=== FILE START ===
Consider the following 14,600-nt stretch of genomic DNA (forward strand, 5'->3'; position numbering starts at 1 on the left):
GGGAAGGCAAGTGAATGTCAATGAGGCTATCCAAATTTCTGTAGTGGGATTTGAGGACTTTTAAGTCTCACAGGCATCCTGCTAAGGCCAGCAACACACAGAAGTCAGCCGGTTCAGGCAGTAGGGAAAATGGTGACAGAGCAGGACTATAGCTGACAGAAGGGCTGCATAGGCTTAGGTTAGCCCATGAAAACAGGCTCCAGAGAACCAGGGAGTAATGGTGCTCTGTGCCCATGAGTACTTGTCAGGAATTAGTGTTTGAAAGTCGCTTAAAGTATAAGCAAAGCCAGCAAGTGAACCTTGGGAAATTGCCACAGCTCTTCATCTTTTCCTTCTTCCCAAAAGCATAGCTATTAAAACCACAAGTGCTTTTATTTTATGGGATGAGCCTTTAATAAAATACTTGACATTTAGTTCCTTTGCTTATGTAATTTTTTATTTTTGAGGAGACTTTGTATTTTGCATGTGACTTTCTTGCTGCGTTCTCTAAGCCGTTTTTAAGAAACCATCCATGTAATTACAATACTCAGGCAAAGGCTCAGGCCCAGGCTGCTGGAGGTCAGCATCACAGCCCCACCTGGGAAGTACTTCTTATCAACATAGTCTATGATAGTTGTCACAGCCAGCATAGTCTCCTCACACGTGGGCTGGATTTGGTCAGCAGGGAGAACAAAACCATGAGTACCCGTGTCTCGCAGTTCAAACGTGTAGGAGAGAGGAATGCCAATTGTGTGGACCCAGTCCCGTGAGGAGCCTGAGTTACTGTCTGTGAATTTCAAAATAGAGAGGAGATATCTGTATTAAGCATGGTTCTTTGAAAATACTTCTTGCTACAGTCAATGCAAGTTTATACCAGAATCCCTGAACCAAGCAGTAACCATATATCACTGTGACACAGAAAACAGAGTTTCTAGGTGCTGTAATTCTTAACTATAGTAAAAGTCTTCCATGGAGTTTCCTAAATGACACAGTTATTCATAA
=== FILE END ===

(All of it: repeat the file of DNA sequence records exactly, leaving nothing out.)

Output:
Consider the following 14,600-nt stretch of genomic DNA (forward strand, 5'->3'; position numbering starts at 1 on the left):
GGGAAGGCAAGTGAATGTCAATGAGGCTATCCAAATTTCTGTAGTGGGATTTGAGGACTTTTAAGTCTCACAGGCATCCTGCTAAGGCCAGCAACACACAGAAGTCAGCCGGTTCAGGCAGTAGGGAAAATGGTGACAGAGCAGGACTATAGCTGACAGAAGGGCTGCATAGGCTTAGGTTAGCCCATGAAAACAGGCTCCAGAGAACCAGGGAGTAATGGTGCTCTGTGCCCATGAGTACTTGTCAGGAATTAGTGTTTGAAAGTCGCTTAAAGTATAAGCAAAGCCAGCAAGTGAACCTTGGGAAATTGCCACAGCTCTTCATCTTTTCCTTCTTCCCAAAAGCATAGCTATTAAAACCACAAGTGCTTTTATTTTATGGGATGAGCCTTTAATAAAATACTTGACATTTAGTTCCTTTGCTTATGTAATTTTTTATTTTTGAGGAGACTTTGTATTTTGCATGTGACTTTCTTGCTGCGTTCTCTAAGCCGTTTTTAAGAAACCATCCATGTAATTACAATACTCAGGCAAAGGCTCAGGCCCAGGCTGCTGGAGGTCAGCATCACAGCCCCACCTGGGAAGTACTTCTTATCAACATAGTCTATGATAGTTGTCACAGCCAGCATAGTCTCCTCACACGTGGGCTGGATTTGGTCAGCAGGGAGAACAAAACCATGAGTACCCGTGTCTCGCAGTTCAAACGTGTAGGAGAGAGGAATGCCAATTGTGTGGACCCAGTCCCGTGAGGAGCCTGAGTTACTGTCTGTGAATTTCAAAATAGAGAGGAGATATCTGTATTAAGCATGGTTCTTTGAAAATACTTCTTGCTACAGTCAATGCAAGTTTATACCAGAATCCCTGAACCAAGCAGTAACCATATATCACTGTGACACAGAAAACAGAGTTTCTAGGTGCTGTAATTCTTAACTATAGTAAAAGTCTTCCATGGAGTTTCCTAAATGACACAGTTATTCATAA